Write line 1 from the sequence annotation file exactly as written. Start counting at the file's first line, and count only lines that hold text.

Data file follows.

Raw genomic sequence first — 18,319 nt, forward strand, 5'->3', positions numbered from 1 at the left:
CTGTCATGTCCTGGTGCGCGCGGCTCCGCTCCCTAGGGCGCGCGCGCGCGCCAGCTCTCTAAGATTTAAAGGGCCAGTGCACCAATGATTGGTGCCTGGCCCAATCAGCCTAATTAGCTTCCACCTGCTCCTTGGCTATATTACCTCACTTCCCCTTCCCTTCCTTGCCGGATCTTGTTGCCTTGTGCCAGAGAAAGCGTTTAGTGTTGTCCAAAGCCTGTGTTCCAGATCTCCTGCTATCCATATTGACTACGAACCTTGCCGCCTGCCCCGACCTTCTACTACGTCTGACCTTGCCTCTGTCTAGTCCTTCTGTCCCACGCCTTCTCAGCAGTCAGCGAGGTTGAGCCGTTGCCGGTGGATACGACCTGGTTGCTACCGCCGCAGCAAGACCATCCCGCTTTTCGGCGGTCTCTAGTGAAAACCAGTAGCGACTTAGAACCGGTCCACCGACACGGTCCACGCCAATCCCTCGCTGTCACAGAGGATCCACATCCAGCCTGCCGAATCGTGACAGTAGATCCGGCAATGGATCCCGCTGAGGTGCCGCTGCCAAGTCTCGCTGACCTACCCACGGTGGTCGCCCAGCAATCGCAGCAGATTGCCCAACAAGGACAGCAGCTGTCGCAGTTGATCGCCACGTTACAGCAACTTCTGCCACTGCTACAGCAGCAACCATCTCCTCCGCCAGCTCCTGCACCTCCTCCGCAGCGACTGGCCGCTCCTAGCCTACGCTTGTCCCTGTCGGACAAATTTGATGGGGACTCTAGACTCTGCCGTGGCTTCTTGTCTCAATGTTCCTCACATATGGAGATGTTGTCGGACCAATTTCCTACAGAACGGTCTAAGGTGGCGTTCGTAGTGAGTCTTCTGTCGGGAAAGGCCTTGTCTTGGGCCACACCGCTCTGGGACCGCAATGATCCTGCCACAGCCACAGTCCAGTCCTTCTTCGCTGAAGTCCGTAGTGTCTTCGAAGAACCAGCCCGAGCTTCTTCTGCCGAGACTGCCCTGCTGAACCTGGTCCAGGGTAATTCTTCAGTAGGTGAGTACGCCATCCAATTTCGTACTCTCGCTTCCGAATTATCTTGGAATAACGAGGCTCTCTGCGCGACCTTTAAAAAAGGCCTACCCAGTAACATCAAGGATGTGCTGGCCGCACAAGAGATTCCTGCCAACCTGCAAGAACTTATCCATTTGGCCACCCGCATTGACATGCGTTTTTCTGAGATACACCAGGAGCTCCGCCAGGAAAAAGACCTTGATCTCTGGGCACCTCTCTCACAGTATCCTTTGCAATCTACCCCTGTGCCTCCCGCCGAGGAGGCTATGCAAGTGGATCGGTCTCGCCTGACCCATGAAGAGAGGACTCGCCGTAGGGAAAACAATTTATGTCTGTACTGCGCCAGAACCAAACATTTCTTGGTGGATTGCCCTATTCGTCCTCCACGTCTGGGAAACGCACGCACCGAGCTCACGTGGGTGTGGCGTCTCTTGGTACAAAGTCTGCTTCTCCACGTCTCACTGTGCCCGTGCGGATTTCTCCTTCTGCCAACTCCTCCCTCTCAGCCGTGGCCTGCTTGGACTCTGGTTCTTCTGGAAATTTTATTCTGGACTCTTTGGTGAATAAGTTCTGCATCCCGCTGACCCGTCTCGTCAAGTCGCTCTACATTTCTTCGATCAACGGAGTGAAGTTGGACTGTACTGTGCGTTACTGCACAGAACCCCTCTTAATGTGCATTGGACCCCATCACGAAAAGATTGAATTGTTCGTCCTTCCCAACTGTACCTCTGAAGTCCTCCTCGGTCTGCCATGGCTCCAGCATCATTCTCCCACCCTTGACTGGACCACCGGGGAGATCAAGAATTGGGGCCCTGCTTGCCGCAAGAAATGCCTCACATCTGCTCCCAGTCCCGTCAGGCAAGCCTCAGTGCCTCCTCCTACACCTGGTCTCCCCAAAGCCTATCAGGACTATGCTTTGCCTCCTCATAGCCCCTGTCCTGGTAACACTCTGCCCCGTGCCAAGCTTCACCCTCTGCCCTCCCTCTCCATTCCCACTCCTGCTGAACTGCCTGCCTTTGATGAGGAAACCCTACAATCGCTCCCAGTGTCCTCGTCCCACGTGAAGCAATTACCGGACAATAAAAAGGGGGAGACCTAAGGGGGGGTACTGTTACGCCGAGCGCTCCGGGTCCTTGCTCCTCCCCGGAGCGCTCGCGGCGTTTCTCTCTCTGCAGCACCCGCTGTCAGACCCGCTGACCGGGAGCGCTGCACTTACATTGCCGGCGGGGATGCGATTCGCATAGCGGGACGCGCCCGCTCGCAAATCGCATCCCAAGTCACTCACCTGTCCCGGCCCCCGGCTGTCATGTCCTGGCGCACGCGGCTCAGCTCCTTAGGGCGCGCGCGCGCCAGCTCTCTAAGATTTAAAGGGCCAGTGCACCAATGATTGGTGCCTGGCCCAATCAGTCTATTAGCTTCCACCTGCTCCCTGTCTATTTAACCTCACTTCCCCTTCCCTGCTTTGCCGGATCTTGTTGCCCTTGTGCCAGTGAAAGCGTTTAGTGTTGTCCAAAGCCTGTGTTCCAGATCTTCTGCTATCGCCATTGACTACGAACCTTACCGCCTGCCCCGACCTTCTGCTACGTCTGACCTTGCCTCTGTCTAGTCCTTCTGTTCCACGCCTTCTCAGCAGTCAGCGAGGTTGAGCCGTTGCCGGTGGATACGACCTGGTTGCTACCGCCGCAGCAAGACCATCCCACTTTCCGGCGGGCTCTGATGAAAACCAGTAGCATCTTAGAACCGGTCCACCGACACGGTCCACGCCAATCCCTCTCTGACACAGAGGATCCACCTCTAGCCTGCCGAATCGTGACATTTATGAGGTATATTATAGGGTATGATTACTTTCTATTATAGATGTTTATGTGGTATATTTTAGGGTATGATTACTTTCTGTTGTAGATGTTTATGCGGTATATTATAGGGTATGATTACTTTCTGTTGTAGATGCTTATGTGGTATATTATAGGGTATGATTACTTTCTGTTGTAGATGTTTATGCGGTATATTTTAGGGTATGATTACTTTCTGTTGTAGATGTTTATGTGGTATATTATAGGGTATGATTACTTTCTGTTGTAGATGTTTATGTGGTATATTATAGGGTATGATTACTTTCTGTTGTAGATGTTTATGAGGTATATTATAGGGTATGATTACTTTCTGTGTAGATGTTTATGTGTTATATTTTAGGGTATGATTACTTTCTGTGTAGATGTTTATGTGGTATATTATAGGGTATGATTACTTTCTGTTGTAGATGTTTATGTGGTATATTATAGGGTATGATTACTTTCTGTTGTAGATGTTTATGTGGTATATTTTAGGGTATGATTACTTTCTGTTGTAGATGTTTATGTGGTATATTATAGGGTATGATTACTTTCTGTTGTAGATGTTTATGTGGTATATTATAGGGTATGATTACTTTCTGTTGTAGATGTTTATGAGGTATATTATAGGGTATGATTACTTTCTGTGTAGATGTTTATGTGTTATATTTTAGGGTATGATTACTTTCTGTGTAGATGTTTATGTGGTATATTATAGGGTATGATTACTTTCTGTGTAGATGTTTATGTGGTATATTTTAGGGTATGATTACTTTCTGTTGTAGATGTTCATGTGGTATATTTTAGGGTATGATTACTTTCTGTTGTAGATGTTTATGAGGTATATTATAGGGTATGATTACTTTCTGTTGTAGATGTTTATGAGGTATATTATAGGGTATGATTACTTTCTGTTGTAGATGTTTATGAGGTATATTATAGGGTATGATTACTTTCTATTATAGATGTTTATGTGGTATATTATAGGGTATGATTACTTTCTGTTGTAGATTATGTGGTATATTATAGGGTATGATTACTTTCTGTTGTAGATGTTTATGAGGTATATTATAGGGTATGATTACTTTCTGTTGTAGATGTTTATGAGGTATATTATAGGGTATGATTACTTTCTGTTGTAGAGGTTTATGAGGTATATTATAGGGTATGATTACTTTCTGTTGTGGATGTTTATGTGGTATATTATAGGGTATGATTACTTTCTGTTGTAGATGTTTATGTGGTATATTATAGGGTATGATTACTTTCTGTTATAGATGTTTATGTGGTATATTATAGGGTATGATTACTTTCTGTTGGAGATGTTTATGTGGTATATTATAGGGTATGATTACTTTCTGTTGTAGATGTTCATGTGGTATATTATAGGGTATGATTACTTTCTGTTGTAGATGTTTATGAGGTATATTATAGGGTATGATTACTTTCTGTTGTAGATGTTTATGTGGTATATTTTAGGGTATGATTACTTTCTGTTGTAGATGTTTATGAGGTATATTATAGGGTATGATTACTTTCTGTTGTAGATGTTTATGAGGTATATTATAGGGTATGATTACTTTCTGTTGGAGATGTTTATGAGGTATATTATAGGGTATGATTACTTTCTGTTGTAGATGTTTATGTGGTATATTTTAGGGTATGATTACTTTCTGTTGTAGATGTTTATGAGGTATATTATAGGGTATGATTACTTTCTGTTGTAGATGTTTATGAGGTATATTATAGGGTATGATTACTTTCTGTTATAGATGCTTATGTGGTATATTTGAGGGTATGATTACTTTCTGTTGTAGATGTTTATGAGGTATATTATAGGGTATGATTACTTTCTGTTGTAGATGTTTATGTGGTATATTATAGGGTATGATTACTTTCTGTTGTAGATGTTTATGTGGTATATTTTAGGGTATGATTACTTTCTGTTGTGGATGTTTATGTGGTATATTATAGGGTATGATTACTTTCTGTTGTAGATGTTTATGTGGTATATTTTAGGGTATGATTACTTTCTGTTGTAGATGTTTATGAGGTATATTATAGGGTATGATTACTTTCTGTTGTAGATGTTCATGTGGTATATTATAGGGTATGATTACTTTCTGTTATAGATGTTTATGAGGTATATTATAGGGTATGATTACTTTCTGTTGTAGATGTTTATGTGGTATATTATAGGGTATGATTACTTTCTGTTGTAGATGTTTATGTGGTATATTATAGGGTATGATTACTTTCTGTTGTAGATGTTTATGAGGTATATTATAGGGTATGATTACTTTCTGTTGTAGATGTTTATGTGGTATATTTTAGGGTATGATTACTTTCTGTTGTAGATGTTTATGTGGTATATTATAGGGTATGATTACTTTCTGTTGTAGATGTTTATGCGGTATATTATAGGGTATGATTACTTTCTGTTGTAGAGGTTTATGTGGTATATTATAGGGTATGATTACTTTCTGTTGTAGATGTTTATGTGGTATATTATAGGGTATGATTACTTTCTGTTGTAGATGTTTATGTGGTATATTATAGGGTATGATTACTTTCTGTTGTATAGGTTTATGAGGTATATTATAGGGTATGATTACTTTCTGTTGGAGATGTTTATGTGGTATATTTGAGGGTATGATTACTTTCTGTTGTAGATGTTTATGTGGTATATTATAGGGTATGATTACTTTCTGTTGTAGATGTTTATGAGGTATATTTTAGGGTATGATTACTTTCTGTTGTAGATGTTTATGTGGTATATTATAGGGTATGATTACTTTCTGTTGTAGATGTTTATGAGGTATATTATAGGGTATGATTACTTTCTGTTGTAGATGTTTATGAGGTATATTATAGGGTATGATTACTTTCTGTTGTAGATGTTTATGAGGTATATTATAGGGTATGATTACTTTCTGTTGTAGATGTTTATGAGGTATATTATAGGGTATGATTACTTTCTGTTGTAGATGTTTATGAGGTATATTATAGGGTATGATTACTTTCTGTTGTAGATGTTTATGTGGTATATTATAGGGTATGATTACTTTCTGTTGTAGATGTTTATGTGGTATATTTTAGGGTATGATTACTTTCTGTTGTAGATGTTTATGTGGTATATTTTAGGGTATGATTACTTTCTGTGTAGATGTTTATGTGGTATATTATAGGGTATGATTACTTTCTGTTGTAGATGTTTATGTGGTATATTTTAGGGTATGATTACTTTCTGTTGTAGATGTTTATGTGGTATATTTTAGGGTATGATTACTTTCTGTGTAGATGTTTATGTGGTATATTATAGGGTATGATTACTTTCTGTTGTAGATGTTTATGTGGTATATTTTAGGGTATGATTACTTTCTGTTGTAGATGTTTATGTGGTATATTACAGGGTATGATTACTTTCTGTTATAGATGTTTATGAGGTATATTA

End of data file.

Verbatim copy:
Raw genomic sequence first — 18,319 nt, forward strand, 5'->3', positions numbered from 1 at the left: